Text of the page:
Donating Plasma: What Happens to Your Body and Blood When You Donate

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Whether it’s to help save a life or to make a little extra money, there are a few benefits that come with donating plasma. The procedure usually doesn’t take long to complete. You can typically donate at least two or three times a month.

Process of Donation

Before donating, you might be concerned about whether it hurts to donate plasma or how the procedure is done. The donation process is similar to giving blood, but it does take a bit longer because the plasma is separated from the blood into their own bottles before it’s sent to where it’s needed. Sterile equipment is used during the collection process. A needle is placed in the vein, and the blood is drawn. The plasma is separated from the red and white blood cells, the cells being returned to the body once the separation is complete.

What Happens to the Body?

As with any removal of blood from the body, you might feel weak after the donation process. Since saline is usually returned with the blood cells, you might not feel like you’ve donated at all unless you have a lower blood count before arriving at the center. There could be signs of dehydration since plasma is the liquid part of the blood. There might be bruising or discomfort at the injection site where the needle was placed. Some people experience fatigue from donating, but this usually goes away after eating or drinking something. Snacks are often offered at the donation center for this reason.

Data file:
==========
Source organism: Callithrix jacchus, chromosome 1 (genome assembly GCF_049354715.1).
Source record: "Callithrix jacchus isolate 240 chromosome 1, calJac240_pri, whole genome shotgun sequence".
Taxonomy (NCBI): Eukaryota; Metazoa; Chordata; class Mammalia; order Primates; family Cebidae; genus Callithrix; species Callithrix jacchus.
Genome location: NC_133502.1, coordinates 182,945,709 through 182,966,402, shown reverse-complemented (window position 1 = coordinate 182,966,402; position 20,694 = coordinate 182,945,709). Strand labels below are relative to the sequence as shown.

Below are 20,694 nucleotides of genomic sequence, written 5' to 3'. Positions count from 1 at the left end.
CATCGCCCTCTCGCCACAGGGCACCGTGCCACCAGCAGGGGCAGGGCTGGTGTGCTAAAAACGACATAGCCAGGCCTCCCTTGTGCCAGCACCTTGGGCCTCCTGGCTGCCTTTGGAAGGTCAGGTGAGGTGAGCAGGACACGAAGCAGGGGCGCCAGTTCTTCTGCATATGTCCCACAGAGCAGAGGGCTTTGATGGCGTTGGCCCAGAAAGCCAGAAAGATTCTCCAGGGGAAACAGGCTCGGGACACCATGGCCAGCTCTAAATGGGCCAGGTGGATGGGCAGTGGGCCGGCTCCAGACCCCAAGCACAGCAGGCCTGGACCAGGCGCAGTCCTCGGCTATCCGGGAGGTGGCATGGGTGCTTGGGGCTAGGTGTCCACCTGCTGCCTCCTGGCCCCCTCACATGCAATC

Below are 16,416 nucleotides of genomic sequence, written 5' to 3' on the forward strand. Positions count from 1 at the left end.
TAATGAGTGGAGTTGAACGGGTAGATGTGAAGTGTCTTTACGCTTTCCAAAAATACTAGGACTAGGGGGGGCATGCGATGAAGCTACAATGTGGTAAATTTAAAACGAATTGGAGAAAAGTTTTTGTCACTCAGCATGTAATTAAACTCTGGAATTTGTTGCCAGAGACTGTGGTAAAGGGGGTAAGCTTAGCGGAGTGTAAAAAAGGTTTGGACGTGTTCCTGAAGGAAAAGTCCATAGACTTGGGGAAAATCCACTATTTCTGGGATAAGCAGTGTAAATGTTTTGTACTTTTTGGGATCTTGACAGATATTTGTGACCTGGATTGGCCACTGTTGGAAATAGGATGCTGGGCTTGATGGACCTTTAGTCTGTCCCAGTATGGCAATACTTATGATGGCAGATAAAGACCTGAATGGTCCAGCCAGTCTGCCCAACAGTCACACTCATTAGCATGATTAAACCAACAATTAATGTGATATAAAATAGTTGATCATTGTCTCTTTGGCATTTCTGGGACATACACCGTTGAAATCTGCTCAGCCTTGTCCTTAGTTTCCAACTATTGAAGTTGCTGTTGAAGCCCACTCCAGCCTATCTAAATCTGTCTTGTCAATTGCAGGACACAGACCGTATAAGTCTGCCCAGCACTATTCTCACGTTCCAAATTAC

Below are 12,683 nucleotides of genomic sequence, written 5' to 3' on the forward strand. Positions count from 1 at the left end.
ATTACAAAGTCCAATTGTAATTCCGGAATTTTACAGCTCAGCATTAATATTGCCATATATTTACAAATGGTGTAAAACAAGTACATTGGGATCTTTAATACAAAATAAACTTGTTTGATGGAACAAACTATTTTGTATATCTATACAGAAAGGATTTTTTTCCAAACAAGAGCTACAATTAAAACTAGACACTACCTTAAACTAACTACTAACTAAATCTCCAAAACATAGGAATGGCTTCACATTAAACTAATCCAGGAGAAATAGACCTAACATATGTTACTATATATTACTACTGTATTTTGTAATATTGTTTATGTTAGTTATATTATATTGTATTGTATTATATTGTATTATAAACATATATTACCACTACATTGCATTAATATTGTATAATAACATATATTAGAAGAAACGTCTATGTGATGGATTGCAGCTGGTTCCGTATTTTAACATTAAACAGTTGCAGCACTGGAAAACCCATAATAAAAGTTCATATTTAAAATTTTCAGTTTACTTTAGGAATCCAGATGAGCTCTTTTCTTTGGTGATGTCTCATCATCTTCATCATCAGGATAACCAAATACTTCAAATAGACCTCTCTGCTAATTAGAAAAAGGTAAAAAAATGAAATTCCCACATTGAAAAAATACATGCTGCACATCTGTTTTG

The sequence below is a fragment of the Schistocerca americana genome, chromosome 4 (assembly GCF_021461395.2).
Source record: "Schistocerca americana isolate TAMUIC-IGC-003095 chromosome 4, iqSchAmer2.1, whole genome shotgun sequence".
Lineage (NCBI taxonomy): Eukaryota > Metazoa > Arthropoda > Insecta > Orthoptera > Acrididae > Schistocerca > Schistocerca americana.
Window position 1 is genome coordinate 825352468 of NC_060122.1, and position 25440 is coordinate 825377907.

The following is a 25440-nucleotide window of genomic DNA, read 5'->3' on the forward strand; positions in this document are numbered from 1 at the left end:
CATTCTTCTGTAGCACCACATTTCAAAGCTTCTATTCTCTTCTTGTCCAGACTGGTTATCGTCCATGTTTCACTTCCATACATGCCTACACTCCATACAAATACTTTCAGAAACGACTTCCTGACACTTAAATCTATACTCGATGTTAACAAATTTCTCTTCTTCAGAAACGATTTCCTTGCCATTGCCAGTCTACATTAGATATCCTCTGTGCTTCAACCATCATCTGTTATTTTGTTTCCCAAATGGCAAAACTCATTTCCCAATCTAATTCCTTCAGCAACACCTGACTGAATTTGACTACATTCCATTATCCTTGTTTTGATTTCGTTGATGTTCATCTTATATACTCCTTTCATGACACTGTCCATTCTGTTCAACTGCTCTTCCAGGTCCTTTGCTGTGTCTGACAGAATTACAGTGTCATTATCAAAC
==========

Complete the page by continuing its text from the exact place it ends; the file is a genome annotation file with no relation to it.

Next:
Benefits of Donating Plasma

One of the benefits of donating plasma is that you get paid for the procedure. The amount that you are paid depends on your body weight and how many times you have donated in the past. Another benefit is that you are helping someone who needs a blood transfusion because of an illness or injury.

Where Does Plasma Go?

After donating, you might wonder where your plasma will go once it leaves the facility. Most donation centers will send bags of plasma to hospitals and emergency departments so that it can help people who have been in accidents or who have serious illnesses. It can also be sent to blood banks so that it’s kept in the proper environment before being given to people who have been in natural disasters.

Blood platelets and the study of blood platelets is an interesting topic. The blood platelet products that can be produced by your body is fascinating. Donating plasma can be a rewarding experience. It’s usually not a painful process, and you are helping several people with the plasma that you donate each time. Most hospitals and doctor’s offices can offer information about specific donation locations so that you can get in touch with someone about how to get started.